Having owned small second home and BTL flats in UK however, I would be inclined to examine what you really want to achieve however? If it's a lovely holiday in the sun; fine - but even in Puglia, it froze occasionally in winter in our inland city, and we didn't have central heating. We eventually worked out that as flight prices and car hire rates rose, and restaurant meals stayed stubbornly high in price (unlike the less touristic areas of Spain- where they tumbled in recession) it was cheaper to simply rent or take short holidays.

    If its rental income and capital appreciation, I'd feel more comforatble in UK- and even that varies by region. We pumped the 36k Euros from Italy into an (obviously much dearer) English sea-front flat in Kent; but after deciding to rent that, we found % return on capital was low because local wages and rents were so poor. So we flogged that too after 3 years, spent exactly the proceeds on a slightly cheaper BTL in south suburban London; and increased the rent return massively from 600 pcm to 900!

    Which funds quite a few European holidays and has returned 60% capital growth; I shall be pleased to pay CGT when we eventually sell; we wouldn't have got that on an overseas property, and at least I understand UK laws, fees and systems.

    Sorry that I've not really answered your "anyone done this" Q. But do the risk analysis before committing!

    Maybe go over and rent there yourself for a few weeks off season before you buy? And there might be other benefits; at least it forced me to learn a few words of Italian at part time classes to keep the grey cells active. Buona fortuna!
    Originally posted by AlexMac
    Many thanks for taking the time to write this very interesting!
    • 83dons
    • By 83dons 4th May 18, 11:31 AM
    • 57 Posts
    • 1 Thanks
    83dons
    If you can find a mproperty and get an agreement with the vendor, then using the Rent to Buy scheme COULD be the right way to go for you, but you should note that properties sold under such agreements tend to be higher priced than "normal" sales, but you would first have to find someone willing to sell to you under such a scheme.

    The Italian Rent to Buy scheme does work, but you need to negotiate very carefully with the vendor and make sure what was agreed is actually written in the contratto which both vendor and buyer sign.

    Buyer needs to negotiate deposit - which can be any agreed amount from 10% of agreed property price - and monthly rent and agreed proportion of outstanding balance at end of the term.

    The agreed amount can be split into 2 parts, part 1 is the agreed monthly payment in addition to the rent, and part 2 is the agreed final payment at the end of the term, payment 2 can be anything from zero upwards and MUST be paid to gain full ownership of the property.

    Also, you will find that the Italian government will want their share of taxes, fees and charges at the start, not at the end of the contract when the renter/buyer finally takes full ownership.

    One of the posters above mentioned water - in the cities, you have to go to the water company's offices and ask them to give you a supply if it's been turned off.

    What happens is they turn up at your property and fit a water meter then turn on the supply, usually within a couple of days.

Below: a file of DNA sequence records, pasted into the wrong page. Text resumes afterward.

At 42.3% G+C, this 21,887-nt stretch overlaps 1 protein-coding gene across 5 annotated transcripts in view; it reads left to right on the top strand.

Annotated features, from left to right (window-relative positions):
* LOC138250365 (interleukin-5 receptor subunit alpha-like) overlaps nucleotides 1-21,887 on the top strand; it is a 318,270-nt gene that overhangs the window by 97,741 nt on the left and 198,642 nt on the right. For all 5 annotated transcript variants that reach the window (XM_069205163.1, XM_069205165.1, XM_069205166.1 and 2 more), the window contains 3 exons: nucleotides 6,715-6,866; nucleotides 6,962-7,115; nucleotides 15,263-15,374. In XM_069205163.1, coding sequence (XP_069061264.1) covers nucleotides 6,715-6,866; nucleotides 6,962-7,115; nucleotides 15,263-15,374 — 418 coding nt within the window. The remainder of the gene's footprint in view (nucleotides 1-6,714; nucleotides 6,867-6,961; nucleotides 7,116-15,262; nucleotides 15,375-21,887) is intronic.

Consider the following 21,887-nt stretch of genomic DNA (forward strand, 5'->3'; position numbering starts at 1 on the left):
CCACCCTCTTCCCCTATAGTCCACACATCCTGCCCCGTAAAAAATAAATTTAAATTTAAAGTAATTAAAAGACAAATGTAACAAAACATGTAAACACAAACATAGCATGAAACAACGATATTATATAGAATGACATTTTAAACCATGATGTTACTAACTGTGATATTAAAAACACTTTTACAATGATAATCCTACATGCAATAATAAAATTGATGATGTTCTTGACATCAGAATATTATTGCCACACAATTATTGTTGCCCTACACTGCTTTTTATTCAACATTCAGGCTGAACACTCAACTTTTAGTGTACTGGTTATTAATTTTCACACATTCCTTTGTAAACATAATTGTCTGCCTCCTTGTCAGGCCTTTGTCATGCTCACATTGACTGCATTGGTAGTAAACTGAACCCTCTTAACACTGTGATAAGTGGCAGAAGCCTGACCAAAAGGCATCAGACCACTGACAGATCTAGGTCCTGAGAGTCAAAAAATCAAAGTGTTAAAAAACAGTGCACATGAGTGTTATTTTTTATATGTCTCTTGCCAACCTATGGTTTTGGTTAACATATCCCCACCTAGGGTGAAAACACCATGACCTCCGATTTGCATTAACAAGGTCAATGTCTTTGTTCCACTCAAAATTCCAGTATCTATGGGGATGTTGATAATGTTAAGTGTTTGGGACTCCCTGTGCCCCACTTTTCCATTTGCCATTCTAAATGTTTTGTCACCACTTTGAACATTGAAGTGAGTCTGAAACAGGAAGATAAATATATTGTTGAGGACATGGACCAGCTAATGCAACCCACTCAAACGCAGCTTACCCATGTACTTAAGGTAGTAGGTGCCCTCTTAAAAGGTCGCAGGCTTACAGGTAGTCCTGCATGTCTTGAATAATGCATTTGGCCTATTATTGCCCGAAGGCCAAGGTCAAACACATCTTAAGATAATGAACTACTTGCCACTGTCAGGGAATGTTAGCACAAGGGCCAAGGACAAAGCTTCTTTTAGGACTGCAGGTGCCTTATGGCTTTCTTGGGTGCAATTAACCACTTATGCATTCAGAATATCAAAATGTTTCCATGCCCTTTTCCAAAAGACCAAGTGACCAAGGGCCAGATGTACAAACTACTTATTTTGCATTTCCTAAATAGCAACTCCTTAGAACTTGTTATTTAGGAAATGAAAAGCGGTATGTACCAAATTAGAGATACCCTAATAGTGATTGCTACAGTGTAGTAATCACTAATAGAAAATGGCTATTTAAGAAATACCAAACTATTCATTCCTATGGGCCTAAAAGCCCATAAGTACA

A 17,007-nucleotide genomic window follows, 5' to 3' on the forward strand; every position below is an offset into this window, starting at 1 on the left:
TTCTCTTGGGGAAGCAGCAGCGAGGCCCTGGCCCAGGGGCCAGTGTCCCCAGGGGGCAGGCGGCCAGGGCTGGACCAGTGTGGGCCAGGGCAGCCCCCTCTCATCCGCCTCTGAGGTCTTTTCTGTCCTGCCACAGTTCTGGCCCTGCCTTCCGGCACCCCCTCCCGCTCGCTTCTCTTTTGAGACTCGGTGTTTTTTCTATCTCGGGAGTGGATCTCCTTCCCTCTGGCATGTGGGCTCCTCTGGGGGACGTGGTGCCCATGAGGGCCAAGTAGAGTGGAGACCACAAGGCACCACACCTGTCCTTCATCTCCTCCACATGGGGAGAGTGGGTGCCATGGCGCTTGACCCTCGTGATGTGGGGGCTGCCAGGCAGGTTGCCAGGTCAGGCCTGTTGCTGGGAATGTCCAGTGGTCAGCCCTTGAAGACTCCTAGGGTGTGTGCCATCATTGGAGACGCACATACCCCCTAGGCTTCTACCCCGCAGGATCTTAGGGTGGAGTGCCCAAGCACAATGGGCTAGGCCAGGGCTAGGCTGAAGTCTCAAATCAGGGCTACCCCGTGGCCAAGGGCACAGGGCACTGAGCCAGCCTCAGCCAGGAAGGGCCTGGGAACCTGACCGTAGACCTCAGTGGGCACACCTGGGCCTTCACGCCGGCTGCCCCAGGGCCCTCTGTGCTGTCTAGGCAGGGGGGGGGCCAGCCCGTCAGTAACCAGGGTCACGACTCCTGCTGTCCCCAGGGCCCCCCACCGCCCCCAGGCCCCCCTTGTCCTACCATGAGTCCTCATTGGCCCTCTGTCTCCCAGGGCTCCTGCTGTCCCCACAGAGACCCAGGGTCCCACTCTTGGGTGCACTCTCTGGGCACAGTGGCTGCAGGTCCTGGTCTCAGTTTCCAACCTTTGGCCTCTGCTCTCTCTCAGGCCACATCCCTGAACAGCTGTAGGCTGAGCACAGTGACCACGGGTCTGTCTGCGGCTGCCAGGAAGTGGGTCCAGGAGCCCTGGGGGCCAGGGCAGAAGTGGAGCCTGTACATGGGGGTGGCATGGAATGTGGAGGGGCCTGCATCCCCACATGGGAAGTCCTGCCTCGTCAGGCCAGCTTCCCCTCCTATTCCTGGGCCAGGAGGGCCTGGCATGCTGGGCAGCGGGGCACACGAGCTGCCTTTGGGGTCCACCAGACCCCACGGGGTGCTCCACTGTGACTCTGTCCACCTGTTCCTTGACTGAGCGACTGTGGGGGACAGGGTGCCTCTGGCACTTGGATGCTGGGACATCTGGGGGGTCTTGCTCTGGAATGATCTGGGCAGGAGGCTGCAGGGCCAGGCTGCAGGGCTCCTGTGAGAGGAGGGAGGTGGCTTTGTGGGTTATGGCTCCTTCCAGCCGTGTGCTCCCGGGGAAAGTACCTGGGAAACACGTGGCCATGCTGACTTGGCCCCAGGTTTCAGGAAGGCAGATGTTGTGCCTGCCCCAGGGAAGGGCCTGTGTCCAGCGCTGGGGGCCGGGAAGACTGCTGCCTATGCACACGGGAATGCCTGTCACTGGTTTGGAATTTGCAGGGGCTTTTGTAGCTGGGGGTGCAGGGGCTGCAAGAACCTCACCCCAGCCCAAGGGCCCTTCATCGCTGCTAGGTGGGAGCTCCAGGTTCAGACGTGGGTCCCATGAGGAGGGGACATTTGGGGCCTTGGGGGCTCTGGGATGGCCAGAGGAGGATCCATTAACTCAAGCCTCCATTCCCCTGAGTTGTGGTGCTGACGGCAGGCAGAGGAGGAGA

One interesting point is that, if you don't get nall the right permissions for renting the the Financial Police have the power to confiscate the property and sell it off, but I understand that this very rarely happens - there was a case about 5 years ago somewhere south of Florence - in Tuscany - where the estate owners were transferring property between themselves and renting out to family and basically evading taxes and charges on various rents and transfers, the FP got wind of it and eventually confiscated the entire estate, total value about 45million euros, all lost to the state.

    As regards to the weather, they have in the last month had a lot of snow in Tuscany which caused some surprise, rivers and streams are even now runnig high with all the melted snow and rain, they are not used to the stuff, they have bins on the side of the road and people just help themselves to grit from them to spread, I don't think the authorities do it like they do here in the UK.

    Back to rent to buy - if you do go for it, get a good translator and very carefully scrutinize the contract before signing to make sure there is nothing unexpected and everything is written down as agreed, and MAKE SURE you understand the penalties and consequences if either side break the contract terms.
    Originally posted by D_M_E
    Thanks for taking the time to reply.
    • 83dons
    • By 83dons 4th May 18, 11:39 AM
    • 57 Posts
    • 1 Thanks
    83dons
    Ok thanks for the variety of replies. If I am to buy or rent to buy then it is clear I need to start saving up to cover deposit and fees so that isn't a realistic short term goal anyway. I may look into regular rental for holiday purposes. I would only be able to spend a month or two a year over there myself but I wonder if its possible to sign up to some kind of monthly long term deal and when me or the family aren't using it would it be legal to sub let the place to people I know at a cost as long as I continue to cover the monthly rental costs I cant see why the owner would have too much cause for concern? There may be tax implications though and I have no clue as to local tax laws!